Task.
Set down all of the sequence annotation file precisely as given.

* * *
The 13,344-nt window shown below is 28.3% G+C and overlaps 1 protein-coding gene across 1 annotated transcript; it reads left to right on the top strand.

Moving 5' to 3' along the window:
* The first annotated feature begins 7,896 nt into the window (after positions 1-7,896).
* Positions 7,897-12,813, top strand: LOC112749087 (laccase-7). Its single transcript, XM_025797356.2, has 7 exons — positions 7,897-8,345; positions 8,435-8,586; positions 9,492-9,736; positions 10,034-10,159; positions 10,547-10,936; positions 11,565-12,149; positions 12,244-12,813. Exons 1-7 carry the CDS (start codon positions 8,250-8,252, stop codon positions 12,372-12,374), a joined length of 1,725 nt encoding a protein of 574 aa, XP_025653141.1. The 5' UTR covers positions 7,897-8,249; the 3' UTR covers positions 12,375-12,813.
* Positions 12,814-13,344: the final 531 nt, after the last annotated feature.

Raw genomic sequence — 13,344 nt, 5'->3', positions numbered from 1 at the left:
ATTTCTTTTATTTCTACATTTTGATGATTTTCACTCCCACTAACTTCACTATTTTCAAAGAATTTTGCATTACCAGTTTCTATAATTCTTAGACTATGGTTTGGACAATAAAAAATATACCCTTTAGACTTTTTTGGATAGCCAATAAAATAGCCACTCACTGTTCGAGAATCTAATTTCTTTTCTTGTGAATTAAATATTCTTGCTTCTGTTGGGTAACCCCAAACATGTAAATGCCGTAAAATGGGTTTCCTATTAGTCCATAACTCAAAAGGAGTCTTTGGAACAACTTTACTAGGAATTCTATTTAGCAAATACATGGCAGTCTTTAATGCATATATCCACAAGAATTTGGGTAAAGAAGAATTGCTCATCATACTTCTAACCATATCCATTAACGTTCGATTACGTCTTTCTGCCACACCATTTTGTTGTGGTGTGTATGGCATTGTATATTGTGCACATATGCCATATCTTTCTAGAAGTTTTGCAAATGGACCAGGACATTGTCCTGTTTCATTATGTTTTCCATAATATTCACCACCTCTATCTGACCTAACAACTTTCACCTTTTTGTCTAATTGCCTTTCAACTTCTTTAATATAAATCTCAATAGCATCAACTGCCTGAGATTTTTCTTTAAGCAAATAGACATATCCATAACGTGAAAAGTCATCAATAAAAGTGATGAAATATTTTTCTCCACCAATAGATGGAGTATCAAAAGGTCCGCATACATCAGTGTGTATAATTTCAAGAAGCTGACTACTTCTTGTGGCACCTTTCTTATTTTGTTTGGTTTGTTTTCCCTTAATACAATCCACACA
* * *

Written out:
The 13,344-nt window shown below is 28.3% G+C and overlaps 1 protein-coding gene across 1 annotated transcript; it reads left to right on the top strand.

Moving 5' to 3' along the window:
* The first annotated feature begins 7,896 nt into the window (after positions 1-7,896).
* Positions 7,897-12,813, top strand: LOC112749087 (laccase-7). Its single transcript, XM_025797356.2, has 7 exons — positions 7,897-8,345; positions 8,435-8,586; positions 9,492-9,736; positions 10,034-10,159; positions 10,547-10,936; positions 11,565-12,149; positions 12,244-12,813. Exons 1-7 carry the CDS (start codon positions 8,250-8,252, stop codon positions 12,372-12,374), a joined length of 1,725 nt encoding a protein of 574 aa, XP_025653141.1. The 5' UTR covers positions 7,897-8,249; the 3' UTR covers positions 12,375-12,813.
* Positions 12,814-13,344: the final 531 nt, after the last annotated feature.

Raw genomic sequence — 13,344 nt, 5'->3', positions numbered from 1 at the left:
ATTTCTTTTATTTCTACATTTTGATGATTTTCACTCCCACTAACTTCACTATTTTCAAAGAATTTTGCATTACCAGTTTCTATAATTCTTAGACTATGGTTTGGACAATAAAAAATATACCCTTTAGACTTTTTTGGATAGCCAATAAAATAGCCACTCACTGTTCGAGAATCTAATTTCTTTTCTTGTGAATTAAATATTCTTGCTTCTGTTGGGTAACCCCAAACATGTAAATGCCGTAAAATGGGTTTCCTATTAGTCCATAACTCAAAAGGAGTCTTTGGAACAACTTTACTAGGAATTCTATTTAGCAAATACATGGCAGTCTTTAATGCATATATCCACAAGAATTTGGGTAAAGAAGAATTGCTCATCATACTTCTAACCATATCCATTAACGTTCGATTACGTCTTTCTGCCACACCATTTTGTTGTGGTGTGTATGGCATTGTATATTGTGCACATATGCCATATCTTTCTAGAAGTTTTGCAAATGGACCAGGACATTGTCCTGTTTCATTATGTTTTCCATAATATTCACCACCTCTATCTGACCTAACAACTTTCACCTTTTTGTCTAATTGCCTTTCAACTTCTTTAATATAAATCTCAATAGCATCAACTGCCTGAGATTTTTCTTTAAGCAAATAGACATATCCATAACGTGAAAAGTCATCAATAAAAGTGATGAAATATTTTTCTCCACCAATAGATGGAGTATCAAAAGGTCCGCATACATCAGTGTGTATAATTTCAAGAAGCTGACTACTTCTTGTGGCACCTTTCTTATTTTGTTTGGTTTGTTTTCCCTTAATACAATCCACACA